Hemp plants can be made into anything from rope and insulation to granola. But today, most U.S. hemp farmers are growing hemp to produce cannabinoids, such as CBD — which means they’re growing plants that look like marijuana, smell like marijuana and, increasingly, are rolled into joints and smoked like marijuana.
People smoke marijuana to feel high, but they smoke hemp — a non-psychoactive form of cannabis — to ingest cannabinoids users say ease aches, pains and stress.
Now some state lawmakers, alarmed by how difficult it is for law enforcement officers to tell the difference between hemp bud or joints and illegal pot products, are cracking down on smokable hemp.
Louisiana and Indiana banned smokable hemp sales in 2019, and Texas banned smokable hemp manufacturing. Kentucky banned sales of hemp cigarettes, cigars, whole hemp buds and ground flowers in 2018. And a battle over whether to allow sales of dried hemp flower, pre-rolled hemp joints, hemp cigarettes and other smokable products has stalled a North Carolina bill that would regulate hemp production and sales in the state.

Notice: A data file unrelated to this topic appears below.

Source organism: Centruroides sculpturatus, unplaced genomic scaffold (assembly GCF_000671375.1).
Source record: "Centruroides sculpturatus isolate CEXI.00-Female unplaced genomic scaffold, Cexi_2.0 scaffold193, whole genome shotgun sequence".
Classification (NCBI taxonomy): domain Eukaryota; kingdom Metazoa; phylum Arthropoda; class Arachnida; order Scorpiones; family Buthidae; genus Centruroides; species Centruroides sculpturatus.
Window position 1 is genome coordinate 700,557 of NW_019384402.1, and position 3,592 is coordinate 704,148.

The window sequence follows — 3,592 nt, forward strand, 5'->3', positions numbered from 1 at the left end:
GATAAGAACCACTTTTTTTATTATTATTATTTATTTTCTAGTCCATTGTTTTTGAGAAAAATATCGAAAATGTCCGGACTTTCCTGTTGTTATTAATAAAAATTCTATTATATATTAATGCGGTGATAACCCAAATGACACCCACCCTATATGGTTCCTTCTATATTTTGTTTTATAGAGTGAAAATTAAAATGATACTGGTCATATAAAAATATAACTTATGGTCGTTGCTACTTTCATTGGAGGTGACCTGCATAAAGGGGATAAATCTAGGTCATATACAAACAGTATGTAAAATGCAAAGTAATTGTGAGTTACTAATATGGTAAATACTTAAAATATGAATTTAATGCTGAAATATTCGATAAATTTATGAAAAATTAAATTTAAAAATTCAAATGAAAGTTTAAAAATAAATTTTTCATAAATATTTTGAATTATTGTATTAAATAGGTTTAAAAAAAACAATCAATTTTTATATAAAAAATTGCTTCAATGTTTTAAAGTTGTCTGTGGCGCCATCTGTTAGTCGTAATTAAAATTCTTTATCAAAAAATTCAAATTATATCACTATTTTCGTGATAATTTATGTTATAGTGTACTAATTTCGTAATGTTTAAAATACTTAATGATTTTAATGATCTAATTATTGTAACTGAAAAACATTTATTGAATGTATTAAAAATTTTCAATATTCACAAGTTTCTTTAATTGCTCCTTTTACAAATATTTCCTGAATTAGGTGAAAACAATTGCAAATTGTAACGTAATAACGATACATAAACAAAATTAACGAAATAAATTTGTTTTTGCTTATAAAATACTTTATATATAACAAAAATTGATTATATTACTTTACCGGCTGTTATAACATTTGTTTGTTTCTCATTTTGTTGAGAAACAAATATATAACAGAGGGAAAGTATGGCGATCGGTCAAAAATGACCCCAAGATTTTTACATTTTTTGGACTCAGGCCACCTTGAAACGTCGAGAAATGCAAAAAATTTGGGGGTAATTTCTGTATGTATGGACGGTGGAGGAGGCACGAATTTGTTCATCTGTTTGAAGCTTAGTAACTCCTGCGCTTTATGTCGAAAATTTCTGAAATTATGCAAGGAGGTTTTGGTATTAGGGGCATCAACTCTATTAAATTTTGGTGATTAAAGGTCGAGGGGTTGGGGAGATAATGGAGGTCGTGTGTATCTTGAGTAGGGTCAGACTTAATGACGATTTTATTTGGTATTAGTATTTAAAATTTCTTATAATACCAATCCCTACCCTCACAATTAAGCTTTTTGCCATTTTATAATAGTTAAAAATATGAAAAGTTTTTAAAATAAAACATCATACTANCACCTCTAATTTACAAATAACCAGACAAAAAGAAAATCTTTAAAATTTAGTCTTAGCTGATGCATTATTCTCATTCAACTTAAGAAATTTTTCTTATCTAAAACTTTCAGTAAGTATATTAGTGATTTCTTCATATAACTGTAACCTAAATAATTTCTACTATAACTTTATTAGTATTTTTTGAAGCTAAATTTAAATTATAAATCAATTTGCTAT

“My philosophy right now is, we are actually legalizing recreational marijuana if we don’t listen to our law enforcement and do something about this,” said North Carolina state Rep. Pat McElraft, a Republican and deputy House majority whip. [Read More @ The Philadelphia Inquirer]